There’s a depth and richness to Nigel Buchanan’s illustrations, his use of light giving his portraits a very real-feeling presence within the scenes that they occupy.
While Nigel uses dramatic shapes, placing slices of shade across their faces, the mix of this with subtler, more delicate treatment of light and colour creates a really interesting balance.
He is able to bring out the extremes and highlights of facial characteristics without ever crossing over into the realm of caricature, finding them a place all of their own in which to balance. He tells us more below.
I’m from New Zealand originally, which is where I did my training. The three year course I did in my youth was packed full of the good basic stuff… colour theory, thought process, basic techniques in all sorts of areas, things I still think about and use today.
I got interested in the airbrush way before Photoshop was around, it was the Photoshop of the day.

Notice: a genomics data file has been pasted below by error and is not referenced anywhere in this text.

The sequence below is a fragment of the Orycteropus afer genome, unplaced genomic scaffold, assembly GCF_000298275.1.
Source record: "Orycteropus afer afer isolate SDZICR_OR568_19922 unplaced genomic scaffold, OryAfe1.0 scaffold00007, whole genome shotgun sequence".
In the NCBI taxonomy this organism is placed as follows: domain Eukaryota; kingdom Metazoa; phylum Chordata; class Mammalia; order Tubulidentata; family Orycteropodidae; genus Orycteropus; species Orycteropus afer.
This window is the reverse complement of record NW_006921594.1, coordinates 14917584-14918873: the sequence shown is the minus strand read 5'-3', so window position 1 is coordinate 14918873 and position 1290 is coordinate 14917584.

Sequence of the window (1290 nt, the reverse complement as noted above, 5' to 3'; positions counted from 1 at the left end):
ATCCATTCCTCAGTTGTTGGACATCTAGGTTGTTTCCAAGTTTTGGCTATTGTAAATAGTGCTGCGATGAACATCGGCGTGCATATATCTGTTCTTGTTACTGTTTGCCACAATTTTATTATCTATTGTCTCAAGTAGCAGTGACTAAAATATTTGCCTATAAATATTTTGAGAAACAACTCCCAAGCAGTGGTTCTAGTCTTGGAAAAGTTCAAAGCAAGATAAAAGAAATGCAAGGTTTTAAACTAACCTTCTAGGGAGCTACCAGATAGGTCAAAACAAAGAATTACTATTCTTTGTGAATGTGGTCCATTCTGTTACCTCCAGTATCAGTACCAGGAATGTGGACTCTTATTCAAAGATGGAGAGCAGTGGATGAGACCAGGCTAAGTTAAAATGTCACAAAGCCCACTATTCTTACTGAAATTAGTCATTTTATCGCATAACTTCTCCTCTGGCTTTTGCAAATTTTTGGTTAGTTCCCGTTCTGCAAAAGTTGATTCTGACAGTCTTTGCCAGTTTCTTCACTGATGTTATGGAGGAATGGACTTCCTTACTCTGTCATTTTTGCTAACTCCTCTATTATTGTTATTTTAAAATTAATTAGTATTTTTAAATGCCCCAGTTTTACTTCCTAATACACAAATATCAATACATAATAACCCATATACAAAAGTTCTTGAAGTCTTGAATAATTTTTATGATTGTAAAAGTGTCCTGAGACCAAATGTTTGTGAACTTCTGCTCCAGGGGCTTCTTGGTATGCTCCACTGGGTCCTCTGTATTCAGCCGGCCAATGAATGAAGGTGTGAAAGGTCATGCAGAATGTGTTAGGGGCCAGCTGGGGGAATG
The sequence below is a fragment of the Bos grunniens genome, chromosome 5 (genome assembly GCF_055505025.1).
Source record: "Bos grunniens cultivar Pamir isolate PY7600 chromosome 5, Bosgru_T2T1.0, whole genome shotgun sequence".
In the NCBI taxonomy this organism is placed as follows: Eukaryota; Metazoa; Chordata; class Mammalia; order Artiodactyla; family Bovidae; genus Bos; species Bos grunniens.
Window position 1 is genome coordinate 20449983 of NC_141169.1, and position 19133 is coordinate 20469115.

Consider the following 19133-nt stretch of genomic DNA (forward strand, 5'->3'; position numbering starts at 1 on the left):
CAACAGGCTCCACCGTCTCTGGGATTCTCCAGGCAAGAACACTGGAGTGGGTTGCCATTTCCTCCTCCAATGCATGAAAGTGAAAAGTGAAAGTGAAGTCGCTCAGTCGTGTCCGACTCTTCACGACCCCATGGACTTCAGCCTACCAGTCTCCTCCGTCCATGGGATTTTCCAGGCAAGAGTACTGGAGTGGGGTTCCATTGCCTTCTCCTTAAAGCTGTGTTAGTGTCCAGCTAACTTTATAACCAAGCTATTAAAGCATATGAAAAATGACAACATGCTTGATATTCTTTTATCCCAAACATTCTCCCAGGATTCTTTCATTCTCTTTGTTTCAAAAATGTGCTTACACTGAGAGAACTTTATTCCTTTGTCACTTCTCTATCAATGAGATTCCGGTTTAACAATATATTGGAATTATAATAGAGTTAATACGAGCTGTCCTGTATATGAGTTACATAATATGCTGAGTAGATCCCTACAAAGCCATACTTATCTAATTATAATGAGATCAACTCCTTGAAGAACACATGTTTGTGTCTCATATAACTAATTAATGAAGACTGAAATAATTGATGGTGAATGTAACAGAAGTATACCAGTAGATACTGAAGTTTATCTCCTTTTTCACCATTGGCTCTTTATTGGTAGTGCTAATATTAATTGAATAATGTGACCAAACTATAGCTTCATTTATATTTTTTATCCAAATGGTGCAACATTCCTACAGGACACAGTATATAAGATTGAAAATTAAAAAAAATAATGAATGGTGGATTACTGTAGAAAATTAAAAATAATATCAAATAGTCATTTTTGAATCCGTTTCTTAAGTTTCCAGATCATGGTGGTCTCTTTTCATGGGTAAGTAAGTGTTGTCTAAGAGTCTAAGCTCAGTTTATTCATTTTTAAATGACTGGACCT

I liked how you could emulate reality but subvert it by having a crazy concept rendered in a way which made it believable.
I moved to Sydney, Australia where I have been for many years now, making the jump to digital just as soon as it became easy to use.
I’ll always do my thinking and sketching on paper and scan that into Photoshop as the basis of the final illustration. Keeping the number of digital tools I use to minimum is important to my work; I want it to be seen as a strong image and not be defined by the technique.
My work has been mostly editorial, but after doing a few covers for the award winning football magazine 8by8, I seem to be doing portraits more and more.
I work in a big shared warehouse space with a bunch of other illustrators and designers, a short walk from where I live.
© Nigel Buchanan, 2016